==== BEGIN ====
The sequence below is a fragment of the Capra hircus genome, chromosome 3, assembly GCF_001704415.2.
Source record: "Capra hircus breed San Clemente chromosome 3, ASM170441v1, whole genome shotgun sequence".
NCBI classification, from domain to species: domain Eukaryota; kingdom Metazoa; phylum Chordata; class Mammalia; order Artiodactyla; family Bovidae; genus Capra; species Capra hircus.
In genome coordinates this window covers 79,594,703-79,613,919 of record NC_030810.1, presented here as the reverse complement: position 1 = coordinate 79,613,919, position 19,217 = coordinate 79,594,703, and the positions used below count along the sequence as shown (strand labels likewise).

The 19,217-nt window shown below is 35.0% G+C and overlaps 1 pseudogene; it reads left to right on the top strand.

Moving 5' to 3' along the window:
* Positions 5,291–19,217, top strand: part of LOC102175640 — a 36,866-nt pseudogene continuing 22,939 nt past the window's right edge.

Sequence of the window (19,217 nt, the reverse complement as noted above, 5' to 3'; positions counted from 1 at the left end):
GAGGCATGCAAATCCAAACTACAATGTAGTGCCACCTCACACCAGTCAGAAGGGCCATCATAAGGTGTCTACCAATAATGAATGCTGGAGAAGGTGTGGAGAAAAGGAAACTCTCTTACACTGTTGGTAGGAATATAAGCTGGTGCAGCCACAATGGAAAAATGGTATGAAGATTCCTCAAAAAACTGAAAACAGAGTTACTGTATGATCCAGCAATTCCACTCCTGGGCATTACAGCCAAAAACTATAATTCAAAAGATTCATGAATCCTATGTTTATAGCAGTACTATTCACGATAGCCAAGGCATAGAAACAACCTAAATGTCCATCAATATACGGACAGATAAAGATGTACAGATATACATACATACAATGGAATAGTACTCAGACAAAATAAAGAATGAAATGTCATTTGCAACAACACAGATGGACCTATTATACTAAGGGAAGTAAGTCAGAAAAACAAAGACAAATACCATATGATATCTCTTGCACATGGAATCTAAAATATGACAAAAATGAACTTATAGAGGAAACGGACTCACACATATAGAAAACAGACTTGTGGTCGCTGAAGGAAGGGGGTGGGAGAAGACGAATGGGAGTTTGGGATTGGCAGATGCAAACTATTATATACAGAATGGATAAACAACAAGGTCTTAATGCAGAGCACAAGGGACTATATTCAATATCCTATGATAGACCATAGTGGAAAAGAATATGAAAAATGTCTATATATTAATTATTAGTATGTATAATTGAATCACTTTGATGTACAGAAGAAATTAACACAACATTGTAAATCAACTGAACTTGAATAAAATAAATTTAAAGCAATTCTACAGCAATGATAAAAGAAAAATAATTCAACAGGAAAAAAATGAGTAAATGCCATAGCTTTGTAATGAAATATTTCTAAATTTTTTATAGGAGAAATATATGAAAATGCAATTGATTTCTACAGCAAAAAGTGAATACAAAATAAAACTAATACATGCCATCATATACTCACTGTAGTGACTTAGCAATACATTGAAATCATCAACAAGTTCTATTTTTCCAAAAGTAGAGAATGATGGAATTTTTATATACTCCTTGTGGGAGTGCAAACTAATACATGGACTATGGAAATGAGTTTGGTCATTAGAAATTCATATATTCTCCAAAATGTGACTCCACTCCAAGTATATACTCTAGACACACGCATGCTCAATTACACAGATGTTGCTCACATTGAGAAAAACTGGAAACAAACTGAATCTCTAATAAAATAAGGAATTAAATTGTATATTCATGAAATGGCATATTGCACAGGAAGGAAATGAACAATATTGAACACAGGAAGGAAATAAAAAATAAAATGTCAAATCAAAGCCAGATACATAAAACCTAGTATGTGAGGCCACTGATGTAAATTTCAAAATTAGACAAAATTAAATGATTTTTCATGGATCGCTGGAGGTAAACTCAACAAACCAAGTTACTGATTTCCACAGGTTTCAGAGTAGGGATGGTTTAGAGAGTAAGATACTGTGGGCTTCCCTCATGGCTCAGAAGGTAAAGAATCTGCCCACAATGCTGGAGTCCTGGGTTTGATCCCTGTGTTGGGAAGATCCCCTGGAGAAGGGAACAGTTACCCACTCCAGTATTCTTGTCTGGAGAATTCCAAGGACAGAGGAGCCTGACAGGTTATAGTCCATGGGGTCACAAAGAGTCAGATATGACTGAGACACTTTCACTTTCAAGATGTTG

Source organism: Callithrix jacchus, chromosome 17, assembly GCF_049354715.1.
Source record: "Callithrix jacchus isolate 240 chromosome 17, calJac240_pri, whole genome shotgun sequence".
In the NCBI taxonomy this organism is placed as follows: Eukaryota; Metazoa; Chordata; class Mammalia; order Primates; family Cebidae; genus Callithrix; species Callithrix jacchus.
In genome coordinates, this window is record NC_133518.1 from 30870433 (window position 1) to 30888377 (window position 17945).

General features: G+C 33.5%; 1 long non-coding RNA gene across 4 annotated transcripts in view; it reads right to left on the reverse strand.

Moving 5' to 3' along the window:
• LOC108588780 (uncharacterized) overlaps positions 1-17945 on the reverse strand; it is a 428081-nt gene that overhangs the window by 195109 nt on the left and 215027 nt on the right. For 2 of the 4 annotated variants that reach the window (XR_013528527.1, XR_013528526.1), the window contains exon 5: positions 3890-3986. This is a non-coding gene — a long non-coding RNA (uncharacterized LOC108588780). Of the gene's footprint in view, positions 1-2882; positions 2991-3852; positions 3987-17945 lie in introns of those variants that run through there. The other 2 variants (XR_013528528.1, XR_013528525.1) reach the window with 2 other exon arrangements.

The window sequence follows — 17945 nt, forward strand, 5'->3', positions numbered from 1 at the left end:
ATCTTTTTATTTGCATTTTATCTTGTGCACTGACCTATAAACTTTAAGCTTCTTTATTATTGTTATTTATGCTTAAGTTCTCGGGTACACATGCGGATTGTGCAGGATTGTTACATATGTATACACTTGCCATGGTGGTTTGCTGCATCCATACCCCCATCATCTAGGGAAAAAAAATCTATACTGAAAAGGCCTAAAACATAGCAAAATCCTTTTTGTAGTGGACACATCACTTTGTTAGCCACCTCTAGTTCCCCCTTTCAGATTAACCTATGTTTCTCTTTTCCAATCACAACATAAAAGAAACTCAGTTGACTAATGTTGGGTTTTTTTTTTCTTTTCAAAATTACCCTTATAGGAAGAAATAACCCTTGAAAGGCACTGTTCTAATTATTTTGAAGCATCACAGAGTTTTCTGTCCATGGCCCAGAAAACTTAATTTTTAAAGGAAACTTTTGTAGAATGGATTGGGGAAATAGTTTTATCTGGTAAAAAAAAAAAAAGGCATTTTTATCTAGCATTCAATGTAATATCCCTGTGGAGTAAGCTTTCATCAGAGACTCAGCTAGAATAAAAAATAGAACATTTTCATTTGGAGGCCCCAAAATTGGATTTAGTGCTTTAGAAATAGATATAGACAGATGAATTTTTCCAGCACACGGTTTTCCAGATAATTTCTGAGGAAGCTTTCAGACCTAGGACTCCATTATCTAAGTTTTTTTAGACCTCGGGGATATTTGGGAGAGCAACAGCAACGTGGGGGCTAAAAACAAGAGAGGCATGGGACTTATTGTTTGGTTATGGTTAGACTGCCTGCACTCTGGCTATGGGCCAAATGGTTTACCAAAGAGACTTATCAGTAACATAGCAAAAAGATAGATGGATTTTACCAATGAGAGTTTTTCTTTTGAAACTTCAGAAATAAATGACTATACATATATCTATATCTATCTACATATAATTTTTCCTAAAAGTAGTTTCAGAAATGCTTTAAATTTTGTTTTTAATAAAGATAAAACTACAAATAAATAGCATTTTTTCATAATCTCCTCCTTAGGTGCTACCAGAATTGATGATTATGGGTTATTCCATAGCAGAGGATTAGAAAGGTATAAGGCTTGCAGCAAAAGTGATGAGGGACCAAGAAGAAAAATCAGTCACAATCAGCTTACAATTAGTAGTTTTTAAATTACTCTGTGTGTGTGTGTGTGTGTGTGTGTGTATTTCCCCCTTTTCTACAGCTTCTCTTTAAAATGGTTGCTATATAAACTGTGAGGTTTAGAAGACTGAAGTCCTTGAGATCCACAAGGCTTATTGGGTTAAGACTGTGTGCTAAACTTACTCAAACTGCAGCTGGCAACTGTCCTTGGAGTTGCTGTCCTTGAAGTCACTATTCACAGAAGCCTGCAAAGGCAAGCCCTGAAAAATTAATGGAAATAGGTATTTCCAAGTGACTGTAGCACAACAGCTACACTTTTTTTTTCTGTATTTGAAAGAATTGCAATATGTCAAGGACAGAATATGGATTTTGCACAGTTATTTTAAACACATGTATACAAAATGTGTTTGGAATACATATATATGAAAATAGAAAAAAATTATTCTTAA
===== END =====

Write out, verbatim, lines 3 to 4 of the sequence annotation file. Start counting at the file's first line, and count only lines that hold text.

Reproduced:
NCBI classification, from domain to species: domain Eukaryota; kingdom Metazoa; phylum Chordata; class Mammalia; order Artiodactyla; family Bovidae; genus Capra; species Capra hircus.
In genome coordinates this window covers 79,594,703-79,613,919 of record NC_030810.1, presented here as the reverse complement: position 1 = coordinate 79,613,919, position 19,217 = coordinate 79,594,703, and the positions used below count along the sequence as shown (strand labels likewise).